This survey demonstrates that ~80% of orphan enzymatic activities are bona fide; therefore, we conclude that of the 1,356 putative orphans extant at the time of this study, more than 1,000 are highly likely to constitute true information deficits since their lack of sequence information is not the result of a database error.
The absence of DNA or protein sequences encoding such well-characterized enzymatic activities is particularly consequential because these activities were often identified decades ago, and many have been the focus of significant research activity (Table ). Without the cognate sequences for these activities, the quality of annotation of all sequenced genomes in terms of both coverage (fraction of genes that can be recognized) and accuracy (fraction of predicted gene functions that are correct) is diminished. Many of these activities may go for years without being sequenced – for example, 1-acylglycerophosphocholine O-acyltransferase (Table ) was finally purified and sequenced nearly forty years after it was first characterized [10
]. Perhaps more troubling is the unknown pool of "false positive" annotations. Phosphogluconate 2-dehydrogenase (Table ), an orphan at the time of this analysis, has since been assigned to a sequence in the human genome with no experimental evidence linking it to that or any homologous sequence, but apparently instead on the basis of the gene in question already being assigned a similar activity. This kind of "hidden orphan" would have been missed by most orphan analyses, and can be expected to propagate a potentially incorrect assignment to other genomes in the future. Computational metabolic pathway prediction [11
] and metabolic engineering also depend on sequence information and are thus similarly compromised.
Conversely, ~20% of orphans surveyed were observed to be artifacts, such that ~270 orphans out of 1,356 putative orphans examined should be resolvable entirely via literature research and database cleanup. As a result of this process as it was carried out on our sampling of orphans, we have reported 11 artifactual orphan activities to public sequence repositories for correction (see Table for examples).
In addition to validating orphans, the survey was useful in capturing information from the literature to assess their salvageability: more than half of validated orphans were found to be salvageable (Figure ). Examples of salvageable orphan activities with the traits that make them salvageable are listed in Table .
As abundantly noted elsewhere, such database cleansing is essential to maximize the existing research investment and prevent the propagation of mistakes [12
] (see Table for examples of artifacts that have been resolved). This necessity has not eluded the field of enzymology [3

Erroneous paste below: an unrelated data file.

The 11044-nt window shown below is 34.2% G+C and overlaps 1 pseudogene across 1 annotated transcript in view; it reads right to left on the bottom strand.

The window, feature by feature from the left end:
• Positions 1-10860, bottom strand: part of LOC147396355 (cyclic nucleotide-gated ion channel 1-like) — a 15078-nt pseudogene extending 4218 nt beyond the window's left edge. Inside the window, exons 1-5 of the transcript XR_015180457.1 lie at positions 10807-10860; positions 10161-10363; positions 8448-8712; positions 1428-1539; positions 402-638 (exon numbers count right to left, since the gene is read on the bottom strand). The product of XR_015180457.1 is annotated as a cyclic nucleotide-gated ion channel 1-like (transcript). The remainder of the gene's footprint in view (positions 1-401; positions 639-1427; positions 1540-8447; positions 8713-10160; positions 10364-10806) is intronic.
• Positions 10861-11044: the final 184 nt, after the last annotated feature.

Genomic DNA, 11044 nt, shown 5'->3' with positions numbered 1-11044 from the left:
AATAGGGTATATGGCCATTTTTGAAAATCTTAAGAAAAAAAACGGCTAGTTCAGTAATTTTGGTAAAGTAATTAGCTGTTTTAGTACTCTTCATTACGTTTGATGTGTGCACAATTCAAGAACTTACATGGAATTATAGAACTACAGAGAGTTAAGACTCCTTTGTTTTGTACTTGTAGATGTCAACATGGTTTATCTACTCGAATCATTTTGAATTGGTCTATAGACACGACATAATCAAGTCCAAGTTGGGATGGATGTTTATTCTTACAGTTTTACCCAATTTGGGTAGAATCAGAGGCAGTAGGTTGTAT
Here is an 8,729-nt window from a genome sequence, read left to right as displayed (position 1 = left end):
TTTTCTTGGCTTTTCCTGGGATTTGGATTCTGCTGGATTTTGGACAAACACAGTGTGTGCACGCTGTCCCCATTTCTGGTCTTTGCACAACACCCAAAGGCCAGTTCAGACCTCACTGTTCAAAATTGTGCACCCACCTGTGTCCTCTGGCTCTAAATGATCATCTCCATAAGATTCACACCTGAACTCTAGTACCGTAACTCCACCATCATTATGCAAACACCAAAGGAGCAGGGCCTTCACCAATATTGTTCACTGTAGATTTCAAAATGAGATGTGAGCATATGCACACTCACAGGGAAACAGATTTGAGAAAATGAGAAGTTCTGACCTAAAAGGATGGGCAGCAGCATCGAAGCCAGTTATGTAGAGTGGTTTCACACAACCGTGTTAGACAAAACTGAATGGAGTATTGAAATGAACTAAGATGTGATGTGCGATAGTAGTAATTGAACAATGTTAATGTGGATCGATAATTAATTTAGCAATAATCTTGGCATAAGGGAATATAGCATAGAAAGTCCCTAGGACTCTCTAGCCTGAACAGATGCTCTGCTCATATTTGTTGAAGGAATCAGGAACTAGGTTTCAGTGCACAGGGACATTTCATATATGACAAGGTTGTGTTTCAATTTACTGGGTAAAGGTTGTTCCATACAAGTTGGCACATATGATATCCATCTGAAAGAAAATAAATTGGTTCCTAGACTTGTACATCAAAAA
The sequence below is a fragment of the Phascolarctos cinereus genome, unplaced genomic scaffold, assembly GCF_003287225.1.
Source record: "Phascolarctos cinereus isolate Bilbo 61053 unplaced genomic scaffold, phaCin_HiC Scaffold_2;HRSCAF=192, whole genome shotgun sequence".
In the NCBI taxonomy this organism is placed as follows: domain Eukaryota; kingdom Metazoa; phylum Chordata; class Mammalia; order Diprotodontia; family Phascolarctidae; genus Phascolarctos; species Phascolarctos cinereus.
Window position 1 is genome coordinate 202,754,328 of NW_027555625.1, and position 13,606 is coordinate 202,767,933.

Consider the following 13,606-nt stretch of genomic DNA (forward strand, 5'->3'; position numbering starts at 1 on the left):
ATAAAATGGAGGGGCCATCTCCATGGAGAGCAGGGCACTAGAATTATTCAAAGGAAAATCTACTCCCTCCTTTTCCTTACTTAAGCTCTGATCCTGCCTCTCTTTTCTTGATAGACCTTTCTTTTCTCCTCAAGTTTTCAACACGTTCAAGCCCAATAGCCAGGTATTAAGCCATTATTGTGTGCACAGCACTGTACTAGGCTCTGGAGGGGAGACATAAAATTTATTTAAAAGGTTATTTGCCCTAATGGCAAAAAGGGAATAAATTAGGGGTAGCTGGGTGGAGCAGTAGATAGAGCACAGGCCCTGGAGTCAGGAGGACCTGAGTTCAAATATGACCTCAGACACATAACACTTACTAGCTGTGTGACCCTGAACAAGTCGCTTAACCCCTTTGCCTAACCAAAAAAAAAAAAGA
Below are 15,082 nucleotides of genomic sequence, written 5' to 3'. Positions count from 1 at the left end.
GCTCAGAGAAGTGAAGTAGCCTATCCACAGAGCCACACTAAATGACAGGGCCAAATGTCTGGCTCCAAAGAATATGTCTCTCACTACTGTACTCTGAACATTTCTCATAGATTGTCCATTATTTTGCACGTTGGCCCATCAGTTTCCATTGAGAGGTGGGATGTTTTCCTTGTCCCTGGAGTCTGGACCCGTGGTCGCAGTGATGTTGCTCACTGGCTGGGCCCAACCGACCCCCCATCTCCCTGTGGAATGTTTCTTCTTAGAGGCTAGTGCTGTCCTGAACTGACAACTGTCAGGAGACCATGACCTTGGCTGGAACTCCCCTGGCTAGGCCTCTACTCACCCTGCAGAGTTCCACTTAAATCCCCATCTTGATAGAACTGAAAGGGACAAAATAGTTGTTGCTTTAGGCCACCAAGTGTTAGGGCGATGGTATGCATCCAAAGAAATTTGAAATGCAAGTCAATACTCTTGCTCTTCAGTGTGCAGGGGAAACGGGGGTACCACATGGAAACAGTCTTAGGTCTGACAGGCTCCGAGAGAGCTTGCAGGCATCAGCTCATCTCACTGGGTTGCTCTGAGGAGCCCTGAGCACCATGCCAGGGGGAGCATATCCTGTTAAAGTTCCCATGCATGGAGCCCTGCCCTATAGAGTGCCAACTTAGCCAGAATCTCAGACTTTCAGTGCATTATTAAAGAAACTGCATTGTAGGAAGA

], and the present survey demonstrates the usefulness of correlating biological databases and mining the literature to enhance the value of existing research and facilitate the identification of the remaining orphan-associated genes. Until recently, there were no general repositories of orphan activity data, although some species-specific databases and pages were maintained, such as EchoBase [17
] and a web page listing unidentified E. coli
enzymes maintained by the EcoCyc project [18
]. Consequently, we updated the MetaCyc [19
] database to identify reactions that have been analyzed by this survey, and annotated them and associated database objects with results such as the validity of their orphan status, links to their cognate protein in the case of artifacts, and the properties of the protein copurifying with the activity in the case of validated orphans. Recently, Lespinet and Labedan created ORENZA [20
], a database dedicated to maintaining an up-to-date listing of all enzyme activities for which no sequences are available in major sequence databases [6
]. We are contributing our updated orphan information to ORENZA as well. These data, captured in MetaCyc and ORENZA, should facilitate the work of enzymologists interested in identifying the cognate genes of orphan activities. For instance, the work of Melnick et al
] is an excellent example of the combined application of modern laboratory and bioinformatics techniques that would benefit from the data described here.
Example of artifactual orphans resolved by this survey
Several proposals have been made recently aimed at producing a complete catalog of biochemical activities, biological functions, and their cognate genes [2
]. Many of these proposals recommend that such a project begin with prokaryotes because of the general ease of gene cloning from these species [1
]. Indeed, our data support this notion, as we find substantially more orphans with a salvageability ranking of "good" and "excellent" in prokaryotes as compared to eukaryotes. The availability of a comprehensive review of the problem achieved by this survey, combined with broad genomic sequencing and powerful computational tools, leads us to conclude that the field is in an excellent position to rectify the information gap associated with the orphan activity phenomenon.